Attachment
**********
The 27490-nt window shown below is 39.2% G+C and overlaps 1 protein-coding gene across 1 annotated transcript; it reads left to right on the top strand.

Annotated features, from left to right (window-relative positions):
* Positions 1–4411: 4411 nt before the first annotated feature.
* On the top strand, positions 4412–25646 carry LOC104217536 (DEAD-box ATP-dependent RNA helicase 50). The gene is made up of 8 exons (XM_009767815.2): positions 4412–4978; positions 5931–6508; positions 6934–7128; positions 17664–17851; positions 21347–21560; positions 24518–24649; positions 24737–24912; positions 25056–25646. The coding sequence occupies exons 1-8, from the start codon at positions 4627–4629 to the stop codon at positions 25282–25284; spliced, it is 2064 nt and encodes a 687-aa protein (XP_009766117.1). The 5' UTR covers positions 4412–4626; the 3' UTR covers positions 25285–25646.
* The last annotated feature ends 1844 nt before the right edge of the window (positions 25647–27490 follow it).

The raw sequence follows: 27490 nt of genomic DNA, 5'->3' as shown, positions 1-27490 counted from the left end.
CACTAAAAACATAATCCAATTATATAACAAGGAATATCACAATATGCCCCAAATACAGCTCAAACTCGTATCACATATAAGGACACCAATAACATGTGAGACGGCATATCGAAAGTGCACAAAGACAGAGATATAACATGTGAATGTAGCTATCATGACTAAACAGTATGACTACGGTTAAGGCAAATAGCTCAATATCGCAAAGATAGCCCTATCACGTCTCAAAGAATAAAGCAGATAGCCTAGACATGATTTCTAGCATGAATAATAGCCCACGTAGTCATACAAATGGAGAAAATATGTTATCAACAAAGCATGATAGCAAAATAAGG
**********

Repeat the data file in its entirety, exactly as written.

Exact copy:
The 27490-nt window shown below is 39.2% G+C and overlaps 1 protein-coding gene across 1 annotated transcript; it reads left to right on the top strand.

Annotated features, from left to right (window-relative positions):
* Positions 1–4411: 4411 nt before the first annotated feature.
* On the top strand, positions 4412–25646 carry LOC104217536 (DEAD-box ATP-dependent RNA helicase 50). The gene is made up of 8 exons (XM_009767815.2): positions 4412–4978; positions 5931–6508; positions 6934–7128; positions 17664–17851; positions 21347–21560; positions 24518–24649; positions 24737–24912; positions 25056–25646. The coding sequence occupies exons 1-8, from the start codon at positions 4627–4629 to the stop codon at positions 25282–25284; spliced, it is 2064 nt and encodes a 687-aa protein (XP_009766117.1). The 5' UTR covers positions 4412–4626; the 3' UTR covers positions 25285–25646.
* The last annotated feature ends 1844 nt before the right edge of the window (positions 25647–27490 follow it).

The raw sequence follows: 27490 nt of genomic DNA, 5'->3' as shown, positions 1-27490 counted from the left end.
CACTAAAAACATAATCCAATTATATAACAAGGAATATCACAATATGCCCCAAATACAGCTCAAACTCGTATCACATATAAGGACACCAATAACATGTGAGACGGCATATCGAAAGTGCACAAAGACAGAGATATAACATGTGAATGTAGCTATCATGACTAAACAGTATGACTACGGTTAAGGCAAATAGCTCAATATCGCAAAGATAGCCCTATCACGTCTCAAAGAATAAAGCAGATAGCCTAGACATGATTTCTAGCATGAATAATAGCCCACGTAGTCATACAAATGGAGAAAATATGTTATCAACAAAGCATGATAGCAAAATAAGG